Kitsch City, U.S.A.
Travel Blog • Sophia Dembling • 06.05.09 | 10:32 AM ET
I certainly understand why some readers took exception to my assertion in a recent post that Las Vegas is among the must-see sights for Americans. Vegas is, indeed, a very silly place. But that silliness is what makes me love it—I have a very deep affection for all things kitschy, and Vegas is an entire kitsch city.
Webster’s defines kitsch as “something that appeals to popular or lowbrow taste and is often of poor quality”—as if that’s a bad thing.
Kitsch brings me great joy. It makes me laugh and buy snow globes and refrigerator magnets that I treasure forever (specifically, a snow globe from Weeki Wachee Springs and a Liberace refrigerator magnet.). And Flyover America is a veritable gold mine of kitsch, from the large (Las Vegas, Mount Rushmore) to the pocket-sized (jackalope postcards).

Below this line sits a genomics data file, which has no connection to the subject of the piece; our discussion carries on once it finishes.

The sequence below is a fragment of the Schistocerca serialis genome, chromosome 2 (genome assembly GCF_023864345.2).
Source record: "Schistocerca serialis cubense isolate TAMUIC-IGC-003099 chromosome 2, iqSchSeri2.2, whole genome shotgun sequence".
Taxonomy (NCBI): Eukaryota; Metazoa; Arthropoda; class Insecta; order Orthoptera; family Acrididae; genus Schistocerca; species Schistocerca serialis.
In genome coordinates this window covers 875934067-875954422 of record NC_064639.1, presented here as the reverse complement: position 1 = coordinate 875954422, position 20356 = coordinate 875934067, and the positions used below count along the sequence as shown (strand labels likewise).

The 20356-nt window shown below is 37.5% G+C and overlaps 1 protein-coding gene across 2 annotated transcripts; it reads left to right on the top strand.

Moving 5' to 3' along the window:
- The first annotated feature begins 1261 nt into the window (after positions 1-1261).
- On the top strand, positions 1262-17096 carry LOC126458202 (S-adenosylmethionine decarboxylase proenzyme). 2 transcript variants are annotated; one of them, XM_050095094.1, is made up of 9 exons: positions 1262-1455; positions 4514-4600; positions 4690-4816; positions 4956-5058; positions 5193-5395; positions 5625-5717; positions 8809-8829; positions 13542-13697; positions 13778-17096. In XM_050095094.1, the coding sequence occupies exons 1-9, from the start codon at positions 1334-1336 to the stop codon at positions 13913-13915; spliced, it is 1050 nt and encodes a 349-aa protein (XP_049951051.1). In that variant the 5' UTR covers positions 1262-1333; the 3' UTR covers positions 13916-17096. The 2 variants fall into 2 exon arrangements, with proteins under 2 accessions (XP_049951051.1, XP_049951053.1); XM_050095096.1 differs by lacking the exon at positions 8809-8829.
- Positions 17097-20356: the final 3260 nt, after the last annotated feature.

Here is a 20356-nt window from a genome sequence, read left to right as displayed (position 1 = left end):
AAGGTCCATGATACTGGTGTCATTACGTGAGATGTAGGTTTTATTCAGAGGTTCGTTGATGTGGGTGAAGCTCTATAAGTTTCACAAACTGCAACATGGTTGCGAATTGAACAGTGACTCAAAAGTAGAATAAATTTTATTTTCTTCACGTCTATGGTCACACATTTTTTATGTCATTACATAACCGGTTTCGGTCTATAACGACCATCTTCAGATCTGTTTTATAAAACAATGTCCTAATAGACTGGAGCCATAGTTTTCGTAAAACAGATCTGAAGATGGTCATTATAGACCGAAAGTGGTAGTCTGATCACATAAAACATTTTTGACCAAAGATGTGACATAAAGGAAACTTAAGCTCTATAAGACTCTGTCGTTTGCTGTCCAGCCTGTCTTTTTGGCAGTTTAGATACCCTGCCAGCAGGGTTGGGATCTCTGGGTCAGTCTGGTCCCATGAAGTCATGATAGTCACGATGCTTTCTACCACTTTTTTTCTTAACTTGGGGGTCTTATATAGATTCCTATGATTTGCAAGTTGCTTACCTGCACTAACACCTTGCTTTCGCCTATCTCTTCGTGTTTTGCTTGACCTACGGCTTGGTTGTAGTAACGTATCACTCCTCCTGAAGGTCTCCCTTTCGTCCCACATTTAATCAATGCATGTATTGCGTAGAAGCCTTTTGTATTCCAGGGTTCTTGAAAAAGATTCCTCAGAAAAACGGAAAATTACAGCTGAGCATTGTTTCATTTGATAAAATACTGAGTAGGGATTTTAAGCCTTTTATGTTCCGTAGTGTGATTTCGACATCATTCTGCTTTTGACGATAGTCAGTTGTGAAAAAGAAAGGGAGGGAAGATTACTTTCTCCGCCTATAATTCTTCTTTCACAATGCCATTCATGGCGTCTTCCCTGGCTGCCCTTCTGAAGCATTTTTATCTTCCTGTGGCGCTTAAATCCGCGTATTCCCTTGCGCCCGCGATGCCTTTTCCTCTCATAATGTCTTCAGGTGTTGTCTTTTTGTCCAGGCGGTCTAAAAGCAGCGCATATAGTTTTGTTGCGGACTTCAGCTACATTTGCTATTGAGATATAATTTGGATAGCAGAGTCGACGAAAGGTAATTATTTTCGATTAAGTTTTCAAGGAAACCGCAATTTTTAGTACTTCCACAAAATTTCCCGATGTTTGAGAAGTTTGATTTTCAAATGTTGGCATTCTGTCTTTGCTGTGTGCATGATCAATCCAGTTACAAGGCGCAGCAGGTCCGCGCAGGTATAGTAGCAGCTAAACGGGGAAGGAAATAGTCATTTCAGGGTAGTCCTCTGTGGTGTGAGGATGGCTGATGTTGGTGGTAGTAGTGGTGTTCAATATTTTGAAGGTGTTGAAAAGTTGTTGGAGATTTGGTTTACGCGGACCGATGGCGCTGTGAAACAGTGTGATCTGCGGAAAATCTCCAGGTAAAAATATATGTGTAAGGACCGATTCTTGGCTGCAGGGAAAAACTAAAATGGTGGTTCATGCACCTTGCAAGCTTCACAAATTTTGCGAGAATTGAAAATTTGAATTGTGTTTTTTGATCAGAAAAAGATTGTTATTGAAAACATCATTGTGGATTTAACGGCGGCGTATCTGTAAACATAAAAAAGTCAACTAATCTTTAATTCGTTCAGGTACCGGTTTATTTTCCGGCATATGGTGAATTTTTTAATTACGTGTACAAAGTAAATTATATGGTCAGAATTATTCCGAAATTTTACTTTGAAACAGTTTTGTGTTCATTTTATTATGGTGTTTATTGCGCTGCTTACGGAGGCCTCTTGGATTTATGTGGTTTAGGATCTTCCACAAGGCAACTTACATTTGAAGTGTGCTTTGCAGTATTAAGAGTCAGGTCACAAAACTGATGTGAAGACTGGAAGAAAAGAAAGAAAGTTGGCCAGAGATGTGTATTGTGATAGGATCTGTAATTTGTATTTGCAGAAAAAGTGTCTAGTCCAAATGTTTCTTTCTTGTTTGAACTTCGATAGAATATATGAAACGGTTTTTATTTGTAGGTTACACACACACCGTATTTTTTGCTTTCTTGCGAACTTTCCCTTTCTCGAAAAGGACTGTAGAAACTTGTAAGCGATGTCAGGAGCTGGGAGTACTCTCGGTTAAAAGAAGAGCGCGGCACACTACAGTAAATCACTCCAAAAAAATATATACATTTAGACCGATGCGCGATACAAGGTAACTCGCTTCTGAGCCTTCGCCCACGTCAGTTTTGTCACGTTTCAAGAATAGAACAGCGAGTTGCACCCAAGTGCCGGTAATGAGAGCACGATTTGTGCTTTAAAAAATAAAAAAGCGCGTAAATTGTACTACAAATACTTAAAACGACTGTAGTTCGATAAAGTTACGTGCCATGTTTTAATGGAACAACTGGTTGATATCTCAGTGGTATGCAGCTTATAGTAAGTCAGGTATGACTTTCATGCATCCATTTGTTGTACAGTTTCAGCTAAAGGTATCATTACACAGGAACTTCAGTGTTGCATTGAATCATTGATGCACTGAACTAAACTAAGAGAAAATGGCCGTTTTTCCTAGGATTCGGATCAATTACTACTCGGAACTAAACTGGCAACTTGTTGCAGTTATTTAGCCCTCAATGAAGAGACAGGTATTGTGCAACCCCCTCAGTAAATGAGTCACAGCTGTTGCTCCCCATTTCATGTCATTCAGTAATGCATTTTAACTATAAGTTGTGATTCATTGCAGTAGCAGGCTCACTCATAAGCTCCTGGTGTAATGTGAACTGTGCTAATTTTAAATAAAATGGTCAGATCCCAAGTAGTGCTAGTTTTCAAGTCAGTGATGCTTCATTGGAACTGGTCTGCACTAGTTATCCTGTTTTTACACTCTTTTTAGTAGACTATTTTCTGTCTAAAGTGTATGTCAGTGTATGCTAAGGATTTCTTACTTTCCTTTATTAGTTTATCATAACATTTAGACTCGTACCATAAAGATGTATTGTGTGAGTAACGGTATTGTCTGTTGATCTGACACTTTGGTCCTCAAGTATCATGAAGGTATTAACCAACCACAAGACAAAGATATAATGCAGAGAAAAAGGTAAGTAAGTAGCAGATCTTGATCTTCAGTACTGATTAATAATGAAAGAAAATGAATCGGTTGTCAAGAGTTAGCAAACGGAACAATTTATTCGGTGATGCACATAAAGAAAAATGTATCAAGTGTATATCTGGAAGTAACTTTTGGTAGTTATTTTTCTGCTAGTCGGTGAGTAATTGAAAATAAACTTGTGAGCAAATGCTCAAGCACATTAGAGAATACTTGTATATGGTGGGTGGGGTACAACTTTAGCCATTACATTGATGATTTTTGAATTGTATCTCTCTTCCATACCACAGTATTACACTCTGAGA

I have visited Graceland three times. I’ve been to the Tupperware Museum of Historic Food Containers (R.I.P., although there is still a Tupperware store at the company’s Orlando, Fla. headquarters). I’ve had my photo taken as the nose for an enormous replica of Buddy Holly’s glasses in Lubbock, Texas (although that might actually be too cool to be bona fide kitsch), alongside a sculpture of a giant peanut in Durant, Okla., and with a roadside cautionary Smokey Bear.
I will drive miles out of my way to pay respects to good kitsch, as this photograph of me worshiping the Man of Steel in Metropolis, Ill. attests. This photo op required a rather long detour on a road trip from Dallas to Chicago. But really, who could resist?
Are you a kitschaholic too? What’s your favorite Flyover America kitsch? I’ll go out of my way to see it.